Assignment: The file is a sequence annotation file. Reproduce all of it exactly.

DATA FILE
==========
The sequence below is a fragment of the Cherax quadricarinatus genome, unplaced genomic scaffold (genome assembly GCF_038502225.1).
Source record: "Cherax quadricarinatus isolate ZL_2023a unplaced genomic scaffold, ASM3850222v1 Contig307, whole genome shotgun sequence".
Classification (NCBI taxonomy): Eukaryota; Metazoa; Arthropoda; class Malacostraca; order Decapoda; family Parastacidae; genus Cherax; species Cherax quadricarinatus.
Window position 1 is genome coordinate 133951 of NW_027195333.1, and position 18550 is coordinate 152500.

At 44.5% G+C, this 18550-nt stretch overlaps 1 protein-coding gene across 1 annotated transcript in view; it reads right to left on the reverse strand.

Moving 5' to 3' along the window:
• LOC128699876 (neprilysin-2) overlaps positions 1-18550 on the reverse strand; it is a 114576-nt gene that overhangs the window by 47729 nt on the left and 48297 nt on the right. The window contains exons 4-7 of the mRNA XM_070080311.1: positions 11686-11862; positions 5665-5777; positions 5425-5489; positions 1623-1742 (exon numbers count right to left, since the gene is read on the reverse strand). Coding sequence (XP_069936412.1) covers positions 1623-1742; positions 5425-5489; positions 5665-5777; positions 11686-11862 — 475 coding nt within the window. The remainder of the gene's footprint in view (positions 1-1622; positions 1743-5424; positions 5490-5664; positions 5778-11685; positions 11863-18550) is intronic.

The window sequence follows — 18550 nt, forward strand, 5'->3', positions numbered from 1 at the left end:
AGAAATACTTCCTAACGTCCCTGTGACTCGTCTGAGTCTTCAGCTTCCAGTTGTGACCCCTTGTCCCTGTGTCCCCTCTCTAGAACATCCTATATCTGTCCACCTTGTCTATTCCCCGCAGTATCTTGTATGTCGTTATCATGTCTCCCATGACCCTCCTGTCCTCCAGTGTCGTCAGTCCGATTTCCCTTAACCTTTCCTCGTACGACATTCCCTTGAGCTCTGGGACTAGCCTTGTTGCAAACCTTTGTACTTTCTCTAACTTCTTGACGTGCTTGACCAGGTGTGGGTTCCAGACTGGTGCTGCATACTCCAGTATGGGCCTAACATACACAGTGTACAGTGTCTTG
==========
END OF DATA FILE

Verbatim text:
The sequence below is a fragment of the Cherax quadricarinatus genome, unplaced genomic scaffold (genome assembly GCF_038502225.1).
Source record: "Cherax quadricarinatus isolate ZL_2023a unplaced genomic scaffold, ASM3850222v1 Contig307, whole genome shotgun sequence".
Classification (NCBI taxonomy): Eukaryota; Metazoa; Arthropoda; class Malacostraca; order Decapoda; family Parastacidae; genus Cherax; species Cherax quadricarinatus.
Window position 1 is genome coordinate 133951 of NW_027195333.1, and position 18550 is coordinate 152500.

At 44.5% G+C, this 18550-nt stretch overlaps 1 protein-coding gene across 1 annotated transcript in view; it reads right to left on the reverse strand.

Moving 5' to 3' along the window:
• LOC128699876 (neprilysin-2) overlaps positions 1-18550 on the reverse strand; it is a 114576-nt gene that overhangs the window by 47729 nt on the left and 48297 nt on the right. The window contains exons 4-7 of the mRNA XM_070080311.1: positions 11686-11862; positions 5665-5777; positions 5425-5489; positions 1623-1742 (exon numbers count right to left, since the gene is read on the reverse strand). Coding sequence (XP_069936412.1) covers positions 1623-1742; positions 5425-5489; positions 5665-5777; positions 11686-11862 — 475 coding nt within the window. The remainder of the gene's footprint in view (positions 1-1622; positions 1743-5424; positions 5490-5664; positions 5778-11685; positions 11863-18550) is intronic.

The window sequence follows — 18550 nt, forward strand, 5'->3', positions numbered from 1 at the left end:
AGAAATACTTCCTAACGTCCCTGTGACTCGTCTGAGTCTTCAGCTTCCAGTTGTGACCCCTTGTCCCTGTGTCCCCTCTCTAGAACATCCTATATCTGTCCACCTTGTCTATTCCCCGCAGTATCTTGTATGTCGTTATCATGTCTCCCATGACCCTCCTGTCCTCCAGTGTCGTCAGTCCGATTTCCCTTAACCTTTCCTCGTACGACATTCCCTTGAGCTCTGGGACTAGCCTTGTTGCAAACCTTTGTACTTTCTCTAACTTCTTGACGTGCTTGACCAGGTGTGGGTTCCAGACTGGTGCTGCATACTCCAGTATGGGCCTAACATACACAGTGTACAGTGTCTTG